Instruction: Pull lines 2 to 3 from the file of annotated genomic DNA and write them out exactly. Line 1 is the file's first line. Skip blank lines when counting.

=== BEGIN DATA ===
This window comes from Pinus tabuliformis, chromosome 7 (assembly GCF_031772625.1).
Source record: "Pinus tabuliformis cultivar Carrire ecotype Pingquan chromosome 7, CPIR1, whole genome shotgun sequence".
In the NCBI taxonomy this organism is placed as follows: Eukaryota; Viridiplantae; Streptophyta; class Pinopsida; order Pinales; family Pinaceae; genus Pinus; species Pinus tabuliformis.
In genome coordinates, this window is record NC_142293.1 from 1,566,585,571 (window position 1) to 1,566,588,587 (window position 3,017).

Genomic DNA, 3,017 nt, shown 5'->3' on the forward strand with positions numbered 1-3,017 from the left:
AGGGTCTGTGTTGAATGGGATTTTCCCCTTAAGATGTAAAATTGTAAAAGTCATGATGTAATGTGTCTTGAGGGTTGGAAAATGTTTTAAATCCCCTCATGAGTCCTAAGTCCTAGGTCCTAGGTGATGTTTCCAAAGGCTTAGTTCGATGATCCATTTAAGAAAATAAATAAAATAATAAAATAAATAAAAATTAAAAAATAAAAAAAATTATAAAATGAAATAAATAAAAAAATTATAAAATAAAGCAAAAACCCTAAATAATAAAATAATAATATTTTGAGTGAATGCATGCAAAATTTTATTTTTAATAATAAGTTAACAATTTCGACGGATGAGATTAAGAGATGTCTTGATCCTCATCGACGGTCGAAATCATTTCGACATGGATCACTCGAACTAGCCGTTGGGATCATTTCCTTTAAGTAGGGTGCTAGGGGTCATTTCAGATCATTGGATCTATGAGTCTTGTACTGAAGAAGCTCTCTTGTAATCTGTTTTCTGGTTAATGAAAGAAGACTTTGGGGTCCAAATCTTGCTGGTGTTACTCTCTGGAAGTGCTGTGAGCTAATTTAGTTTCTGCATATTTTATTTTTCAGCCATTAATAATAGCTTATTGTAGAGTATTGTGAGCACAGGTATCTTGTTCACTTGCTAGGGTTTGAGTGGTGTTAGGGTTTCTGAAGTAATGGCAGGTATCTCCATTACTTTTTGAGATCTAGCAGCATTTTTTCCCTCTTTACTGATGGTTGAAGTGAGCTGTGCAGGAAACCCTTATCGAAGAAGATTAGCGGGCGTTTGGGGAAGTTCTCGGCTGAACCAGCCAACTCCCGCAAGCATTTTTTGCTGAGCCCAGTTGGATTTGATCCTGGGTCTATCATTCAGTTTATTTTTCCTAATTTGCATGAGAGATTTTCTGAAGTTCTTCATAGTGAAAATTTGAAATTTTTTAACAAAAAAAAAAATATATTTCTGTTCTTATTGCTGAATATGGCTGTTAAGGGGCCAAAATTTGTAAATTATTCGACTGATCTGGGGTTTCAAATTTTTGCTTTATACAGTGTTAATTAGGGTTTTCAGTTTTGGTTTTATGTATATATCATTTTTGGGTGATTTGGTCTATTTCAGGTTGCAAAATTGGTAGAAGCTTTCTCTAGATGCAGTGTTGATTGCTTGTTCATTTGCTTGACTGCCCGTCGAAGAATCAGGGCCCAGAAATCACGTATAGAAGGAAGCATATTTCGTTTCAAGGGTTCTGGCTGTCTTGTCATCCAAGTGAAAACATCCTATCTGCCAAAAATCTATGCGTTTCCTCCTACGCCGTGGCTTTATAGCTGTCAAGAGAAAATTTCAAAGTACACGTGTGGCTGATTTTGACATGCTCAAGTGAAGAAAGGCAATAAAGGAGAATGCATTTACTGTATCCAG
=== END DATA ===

Source record: "Pinus tabuliformis cultivar Carrire ecotype Pingquan chromosome 7, CPIR1, whole genome shotgun sequence".
In the NCBI taxonomy this organism is placed as follows: Eukaryota; Viridiplantae; Streptophyta; class Pinopsida; order Pinales; family Pinaceae; genus Pinus; species Pinus tabuliformis.